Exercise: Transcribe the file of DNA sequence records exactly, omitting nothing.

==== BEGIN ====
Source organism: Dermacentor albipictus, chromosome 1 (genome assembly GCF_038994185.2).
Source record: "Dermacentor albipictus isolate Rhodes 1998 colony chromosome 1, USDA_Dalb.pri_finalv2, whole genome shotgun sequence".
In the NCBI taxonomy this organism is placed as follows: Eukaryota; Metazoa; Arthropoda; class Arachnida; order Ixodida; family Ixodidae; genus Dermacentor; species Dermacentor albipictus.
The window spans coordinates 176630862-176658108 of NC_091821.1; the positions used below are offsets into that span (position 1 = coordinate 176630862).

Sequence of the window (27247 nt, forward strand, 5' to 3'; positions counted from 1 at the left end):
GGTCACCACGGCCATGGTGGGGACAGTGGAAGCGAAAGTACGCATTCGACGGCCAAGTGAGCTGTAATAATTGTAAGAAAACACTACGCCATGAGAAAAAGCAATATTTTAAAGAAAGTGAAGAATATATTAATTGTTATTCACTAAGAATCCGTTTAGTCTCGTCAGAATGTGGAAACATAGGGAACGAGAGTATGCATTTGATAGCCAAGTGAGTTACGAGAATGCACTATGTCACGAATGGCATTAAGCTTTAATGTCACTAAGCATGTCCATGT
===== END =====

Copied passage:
Source organism: Dermacentor albipictus, chromosome 1 (genome assembly GCF_038994185.2).
Source record: "Dermacentor albipictus isolate Rhodes 1998 colony chromosome 1, USDA_Dalb.pri_finalv2, whole genome shotgun sequence".
In the NCBI taxonomy this organism is placed as follows: Eukaryota; Metazoa; Arthropoda; class Arachnida; order Ixodida; family Ixodidae; genus Dermacentor; species Dermacentor albipictus.
The window spans coordinates 176630862-176658108 of NC_091821.1; the positions used below are offsets into that span (position 1 = coordinate 176630862).

Sequence of the window (27247 nt, forward strand, 5' to 3'; positions counted from 1 at the left end):
GGTCACCACGGCCATGGTGGGGACAGTGGAAGCGAAAGTACGCATTCGACGGCCAAGTGAGCTGTAATAATTGTAAGAAAACACTACGCCATGAGAAAAAGCAATATTTTAAAGAAAGTGAAGAATATATTAATTGTTATTCACTAAGAATCCGTTTAGTCTCGTCAGAATGTGGAAACATAGGGAACGAGAGTATGCATTTGATAGCCAAGTGAGTTACGAGAATGCACTATGTCACGAATGGCATTAAGCTTTAATGTCACTAAGCATGTCCATGT